Alexandrea: Honestly, the response in the aftermath has been fantastic compared to what we went through with Katrina. Then we had weeks without running water, power, gasoline, or food. It was a nightmare and very horror worthy. We’ve been fortunate this time. I got my power back in six days. A big THANK YOU to the line men and women who came to restore our electricity. They are a godsend!


Ruschelle: New Orleans has such a rich history. What are some aspects of NOLA that you must include when writing your stories? Conversely, are there nibblets that you find trite or just flat out wrong that you refuse to put in black and white? (I liked the word nibblets. I am also hungry for corn right now…)

Interview: Tais Teng, A Modern Renaissance Man

Tais Teng, A Modern Renaissance Man

By Angelique Fawns


Tais Teng is a Dutch writer and prolific creator in several languages and mediums. Not only does he write fantasy fiction, science fiction, hardboiled detective mysteries, and children’s books; but he also illustrates, sculpts, paints, and works as a writing coach. Born Thijs van Ebbenhorst Tengbergen, he found this name a tad long to put on the cover of books (and for English readers to pronounce) so he chose Tais Teng as a pen name.  With more than 100 published books and 200 plus short stories, I was fascinated to learn about the multi-faceted career of this talented (and comedic) creator. Spoiler alert. Did you know he created the Ziltpunk movement? Read on to learn more.


AF:  You wear a lot of hats in the creative world! Can you tell our readers how you make a living and what your favorite branch of income is?

TT: Well, yes, I wear a veritable Tower of Babel of hats. I am a writer, an illustrator, a writing coach, and a sculptor. Each uses a completely different part of my brain.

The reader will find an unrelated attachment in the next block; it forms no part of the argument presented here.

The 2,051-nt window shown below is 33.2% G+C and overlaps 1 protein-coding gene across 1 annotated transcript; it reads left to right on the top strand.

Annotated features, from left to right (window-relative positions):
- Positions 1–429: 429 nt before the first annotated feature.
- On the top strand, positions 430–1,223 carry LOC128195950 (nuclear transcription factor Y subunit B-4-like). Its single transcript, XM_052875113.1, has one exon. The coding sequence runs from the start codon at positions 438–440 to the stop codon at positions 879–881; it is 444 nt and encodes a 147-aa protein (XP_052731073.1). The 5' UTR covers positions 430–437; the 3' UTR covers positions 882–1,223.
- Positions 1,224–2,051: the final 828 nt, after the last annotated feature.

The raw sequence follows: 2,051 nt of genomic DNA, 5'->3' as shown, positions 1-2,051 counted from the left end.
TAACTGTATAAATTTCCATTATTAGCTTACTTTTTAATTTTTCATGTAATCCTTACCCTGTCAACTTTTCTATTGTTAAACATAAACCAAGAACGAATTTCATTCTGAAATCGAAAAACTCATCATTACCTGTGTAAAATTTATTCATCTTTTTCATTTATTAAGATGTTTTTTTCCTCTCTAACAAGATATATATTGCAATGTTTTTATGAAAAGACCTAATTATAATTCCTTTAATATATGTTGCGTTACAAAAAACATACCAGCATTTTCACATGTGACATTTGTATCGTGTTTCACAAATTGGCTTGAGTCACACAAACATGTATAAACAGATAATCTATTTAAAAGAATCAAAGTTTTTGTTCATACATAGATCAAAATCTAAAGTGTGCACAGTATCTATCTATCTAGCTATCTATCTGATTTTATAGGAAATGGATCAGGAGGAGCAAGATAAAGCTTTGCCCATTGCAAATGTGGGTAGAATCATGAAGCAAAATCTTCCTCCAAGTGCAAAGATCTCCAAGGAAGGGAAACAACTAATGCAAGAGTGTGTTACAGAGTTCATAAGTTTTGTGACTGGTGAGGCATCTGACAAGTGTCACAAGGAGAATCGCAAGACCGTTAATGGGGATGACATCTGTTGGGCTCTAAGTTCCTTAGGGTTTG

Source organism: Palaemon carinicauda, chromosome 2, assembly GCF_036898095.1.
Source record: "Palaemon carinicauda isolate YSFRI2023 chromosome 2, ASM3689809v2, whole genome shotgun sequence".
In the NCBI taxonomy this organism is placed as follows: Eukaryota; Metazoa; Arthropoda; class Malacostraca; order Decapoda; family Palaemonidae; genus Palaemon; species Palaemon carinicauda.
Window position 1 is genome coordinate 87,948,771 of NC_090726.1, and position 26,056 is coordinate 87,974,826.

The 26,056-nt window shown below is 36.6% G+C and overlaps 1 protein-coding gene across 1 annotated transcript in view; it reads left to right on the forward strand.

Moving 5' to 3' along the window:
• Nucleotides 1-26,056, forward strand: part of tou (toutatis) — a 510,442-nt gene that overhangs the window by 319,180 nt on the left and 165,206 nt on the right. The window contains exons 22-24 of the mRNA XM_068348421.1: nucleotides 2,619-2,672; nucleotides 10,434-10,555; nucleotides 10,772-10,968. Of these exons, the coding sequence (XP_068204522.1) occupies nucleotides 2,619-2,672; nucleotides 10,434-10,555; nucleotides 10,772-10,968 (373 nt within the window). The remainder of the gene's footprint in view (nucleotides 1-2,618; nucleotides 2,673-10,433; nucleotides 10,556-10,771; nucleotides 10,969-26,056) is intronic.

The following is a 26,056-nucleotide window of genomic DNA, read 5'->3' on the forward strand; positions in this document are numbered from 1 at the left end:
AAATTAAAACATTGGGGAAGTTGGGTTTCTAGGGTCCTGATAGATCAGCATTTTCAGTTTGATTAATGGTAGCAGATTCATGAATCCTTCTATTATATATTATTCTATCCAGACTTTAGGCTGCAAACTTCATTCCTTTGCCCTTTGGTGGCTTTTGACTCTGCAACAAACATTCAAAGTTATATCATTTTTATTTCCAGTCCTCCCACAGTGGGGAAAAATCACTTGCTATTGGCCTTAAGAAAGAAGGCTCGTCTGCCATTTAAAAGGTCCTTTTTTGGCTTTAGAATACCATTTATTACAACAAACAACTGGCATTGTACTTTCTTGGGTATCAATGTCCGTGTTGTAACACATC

Writing comes very close to lucid dreaming to me. If I start a sentence, the words arrive almost as a voice-over, telling me what to type next. Sometimes it switches into the fast-forward mode and I get whole paragraphs or even half a page. I have to type like mad then before all those words fade back into the racial unconsciousness. It feels exactly like a sugar cube dissolving in hot tea.

Almost all things I do are in deep concentration,  in hyperfocus. If someone enters the room, I probably won’t notice. Even it is a burgler: as long as he doesn’t take my keyboard, I just go on writing. (more…)

The Horror Tree Presents… An Interview With Pat Cadigan

Today we have the quite prolific Pat Cadigan joining us for an interview. Her most recent work, which we’ll be reviewing soon, is handling the novelization of ‘Alien 3: The Unproduced Screenplay’ by William Gibson. As a HUGE fan of the Alien franchise this is something that I am extremely excited about. However, she’s also done a slew of works that I’ve read over the years so am personally a bit excited for this interview. She is responsible for the classic Deadpan Allie series which is must-read in my opinion and also handled both the movie novelization and prequel of the live-action take on ‘Alita: Battle Angel’ which is a manga and anime I’m well-versed in.